Lytle was mortally wounded during the Battle of Chickamauga in mid-September 1863, one of many officers who lost their lives that day. But no loss was felt as keenly on both sides of the line as Lytle's. In addition to being a lawyer and a legislator, he was also a nationally recognized poet, who had a tremendous following in the South as well as in the North. As word of Lytle's passing spread across the battlefield, Confederate soldiers made their way to what is now known as Lytle Hill to pay their respects to a man whose works many of them knew by heart. The Southerners who had taken the hill posted a guard over Lytle's body, and (as John Bowers relates in Chickamauga and Chattanooga: The Battles That Doomed the Confederacy) "That night officers sat around campfires and recited favorite lines from Antony and Cleopatra. Many an eye was misty. Not many throats stayed dry."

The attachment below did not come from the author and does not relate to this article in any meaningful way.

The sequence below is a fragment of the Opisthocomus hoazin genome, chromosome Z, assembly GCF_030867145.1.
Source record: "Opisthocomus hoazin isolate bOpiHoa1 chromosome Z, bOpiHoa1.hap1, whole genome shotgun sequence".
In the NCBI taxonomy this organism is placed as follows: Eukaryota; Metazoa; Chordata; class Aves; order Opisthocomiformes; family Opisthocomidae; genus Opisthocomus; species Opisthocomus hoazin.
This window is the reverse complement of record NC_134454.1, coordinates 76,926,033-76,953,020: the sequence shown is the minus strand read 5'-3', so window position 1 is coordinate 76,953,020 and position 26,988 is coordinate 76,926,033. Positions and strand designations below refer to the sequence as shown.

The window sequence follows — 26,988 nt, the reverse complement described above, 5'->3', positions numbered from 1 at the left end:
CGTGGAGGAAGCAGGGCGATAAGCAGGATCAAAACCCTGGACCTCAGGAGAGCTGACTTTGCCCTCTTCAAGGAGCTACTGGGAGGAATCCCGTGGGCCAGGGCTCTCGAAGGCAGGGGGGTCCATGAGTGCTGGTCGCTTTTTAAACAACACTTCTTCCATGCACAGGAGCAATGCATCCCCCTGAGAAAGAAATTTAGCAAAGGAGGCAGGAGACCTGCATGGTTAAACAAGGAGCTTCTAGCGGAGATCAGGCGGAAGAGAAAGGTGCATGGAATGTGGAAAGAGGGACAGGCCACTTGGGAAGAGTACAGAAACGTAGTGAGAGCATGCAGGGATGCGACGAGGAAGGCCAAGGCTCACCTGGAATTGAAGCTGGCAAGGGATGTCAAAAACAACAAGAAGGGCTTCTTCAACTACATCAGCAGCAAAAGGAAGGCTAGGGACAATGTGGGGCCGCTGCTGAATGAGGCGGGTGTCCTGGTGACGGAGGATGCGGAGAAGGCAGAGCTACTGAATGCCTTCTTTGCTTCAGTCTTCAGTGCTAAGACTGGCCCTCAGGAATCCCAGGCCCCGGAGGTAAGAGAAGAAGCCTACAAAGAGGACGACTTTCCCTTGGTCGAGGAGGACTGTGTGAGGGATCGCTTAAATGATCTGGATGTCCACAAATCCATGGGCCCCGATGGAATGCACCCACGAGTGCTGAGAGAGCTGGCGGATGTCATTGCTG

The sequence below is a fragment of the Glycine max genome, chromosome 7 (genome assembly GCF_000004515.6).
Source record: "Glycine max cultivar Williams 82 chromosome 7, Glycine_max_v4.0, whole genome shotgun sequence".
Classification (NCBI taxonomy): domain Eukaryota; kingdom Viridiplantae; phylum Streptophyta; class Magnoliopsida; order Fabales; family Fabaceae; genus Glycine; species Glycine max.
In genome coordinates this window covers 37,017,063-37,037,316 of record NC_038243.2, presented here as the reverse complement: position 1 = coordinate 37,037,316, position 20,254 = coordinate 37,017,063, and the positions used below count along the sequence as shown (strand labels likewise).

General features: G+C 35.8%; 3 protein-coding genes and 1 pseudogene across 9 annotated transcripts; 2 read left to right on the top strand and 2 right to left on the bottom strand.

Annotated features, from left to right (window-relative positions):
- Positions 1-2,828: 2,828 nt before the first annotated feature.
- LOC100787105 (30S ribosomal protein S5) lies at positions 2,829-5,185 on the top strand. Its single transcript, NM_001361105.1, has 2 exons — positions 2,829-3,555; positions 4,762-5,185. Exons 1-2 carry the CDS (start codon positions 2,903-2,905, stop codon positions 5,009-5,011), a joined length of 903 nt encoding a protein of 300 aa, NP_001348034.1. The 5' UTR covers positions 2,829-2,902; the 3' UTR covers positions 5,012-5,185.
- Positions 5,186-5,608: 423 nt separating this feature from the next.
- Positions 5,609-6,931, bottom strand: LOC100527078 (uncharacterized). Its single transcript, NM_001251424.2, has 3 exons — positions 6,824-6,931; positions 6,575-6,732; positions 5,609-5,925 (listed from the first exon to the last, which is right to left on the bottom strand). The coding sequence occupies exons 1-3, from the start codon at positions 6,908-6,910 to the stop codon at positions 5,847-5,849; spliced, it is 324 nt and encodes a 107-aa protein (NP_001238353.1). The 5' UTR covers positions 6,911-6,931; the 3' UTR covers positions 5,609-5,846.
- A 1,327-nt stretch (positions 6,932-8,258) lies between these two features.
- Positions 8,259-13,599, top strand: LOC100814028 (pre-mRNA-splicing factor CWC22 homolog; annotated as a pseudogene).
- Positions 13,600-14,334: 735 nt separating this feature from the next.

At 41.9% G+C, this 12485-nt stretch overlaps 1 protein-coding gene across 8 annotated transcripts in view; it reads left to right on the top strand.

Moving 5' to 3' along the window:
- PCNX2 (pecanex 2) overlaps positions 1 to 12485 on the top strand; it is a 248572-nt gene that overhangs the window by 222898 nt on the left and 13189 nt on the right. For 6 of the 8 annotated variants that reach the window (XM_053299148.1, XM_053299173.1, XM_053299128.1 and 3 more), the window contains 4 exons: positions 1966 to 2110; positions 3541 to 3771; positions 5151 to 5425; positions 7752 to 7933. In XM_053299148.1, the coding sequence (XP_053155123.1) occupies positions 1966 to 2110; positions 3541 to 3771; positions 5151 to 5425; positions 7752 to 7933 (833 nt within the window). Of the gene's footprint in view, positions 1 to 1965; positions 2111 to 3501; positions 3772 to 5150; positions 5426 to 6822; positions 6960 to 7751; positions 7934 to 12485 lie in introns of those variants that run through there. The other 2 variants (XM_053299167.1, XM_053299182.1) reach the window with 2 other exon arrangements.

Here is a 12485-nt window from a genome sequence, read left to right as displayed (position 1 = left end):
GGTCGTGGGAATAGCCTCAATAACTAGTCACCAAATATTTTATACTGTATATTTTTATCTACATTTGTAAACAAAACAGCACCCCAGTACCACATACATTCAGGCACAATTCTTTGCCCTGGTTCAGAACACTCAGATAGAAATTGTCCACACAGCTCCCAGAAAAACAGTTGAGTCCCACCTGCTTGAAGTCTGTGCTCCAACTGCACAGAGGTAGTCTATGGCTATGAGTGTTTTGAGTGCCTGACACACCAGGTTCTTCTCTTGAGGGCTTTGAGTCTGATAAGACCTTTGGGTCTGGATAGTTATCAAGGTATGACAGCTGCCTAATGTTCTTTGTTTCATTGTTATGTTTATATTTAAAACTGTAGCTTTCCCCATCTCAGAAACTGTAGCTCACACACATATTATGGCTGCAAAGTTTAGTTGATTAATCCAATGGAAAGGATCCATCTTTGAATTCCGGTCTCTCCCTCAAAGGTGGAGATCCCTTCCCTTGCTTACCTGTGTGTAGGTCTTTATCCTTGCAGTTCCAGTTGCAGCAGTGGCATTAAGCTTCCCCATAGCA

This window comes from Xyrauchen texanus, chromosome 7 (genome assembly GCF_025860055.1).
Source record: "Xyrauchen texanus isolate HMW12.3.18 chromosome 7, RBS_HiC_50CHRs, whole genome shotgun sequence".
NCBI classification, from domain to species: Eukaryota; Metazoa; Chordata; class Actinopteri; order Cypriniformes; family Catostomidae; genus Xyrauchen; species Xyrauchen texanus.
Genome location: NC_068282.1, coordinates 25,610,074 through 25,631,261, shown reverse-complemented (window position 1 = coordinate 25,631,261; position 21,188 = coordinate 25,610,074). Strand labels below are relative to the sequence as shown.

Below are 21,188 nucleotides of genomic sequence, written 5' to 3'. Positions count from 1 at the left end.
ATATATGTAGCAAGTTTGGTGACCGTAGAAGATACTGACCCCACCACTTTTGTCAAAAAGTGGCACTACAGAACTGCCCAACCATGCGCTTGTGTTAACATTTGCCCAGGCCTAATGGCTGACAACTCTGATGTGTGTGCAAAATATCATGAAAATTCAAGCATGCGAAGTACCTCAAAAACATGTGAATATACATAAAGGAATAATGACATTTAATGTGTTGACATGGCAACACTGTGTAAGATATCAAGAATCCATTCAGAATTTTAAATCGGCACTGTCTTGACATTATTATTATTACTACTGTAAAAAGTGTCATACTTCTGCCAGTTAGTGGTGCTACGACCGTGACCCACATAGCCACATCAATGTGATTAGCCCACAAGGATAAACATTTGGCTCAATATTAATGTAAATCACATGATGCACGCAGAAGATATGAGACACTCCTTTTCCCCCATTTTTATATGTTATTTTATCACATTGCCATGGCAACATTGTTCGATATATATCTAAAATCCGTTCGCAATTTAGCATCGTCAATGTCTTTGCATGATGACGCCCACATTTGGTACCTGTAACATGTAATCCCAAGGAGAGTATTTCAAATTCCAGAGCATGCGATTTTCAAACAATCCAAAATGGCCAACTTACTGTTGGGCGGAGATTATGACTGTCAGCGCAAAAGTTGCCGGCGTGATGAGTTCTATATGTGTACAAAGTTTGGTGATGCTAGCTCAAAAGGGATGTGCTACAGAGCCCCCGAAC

My thanks to Dave Smith of the Cincinnati
Civil War Round Table for finding this poem and taking the time to type it out and send it to me.
"Antony and Cleopatra"
This page is http://civilwarpoetry.org/authors/lytle.html
Last modified 16-April-2001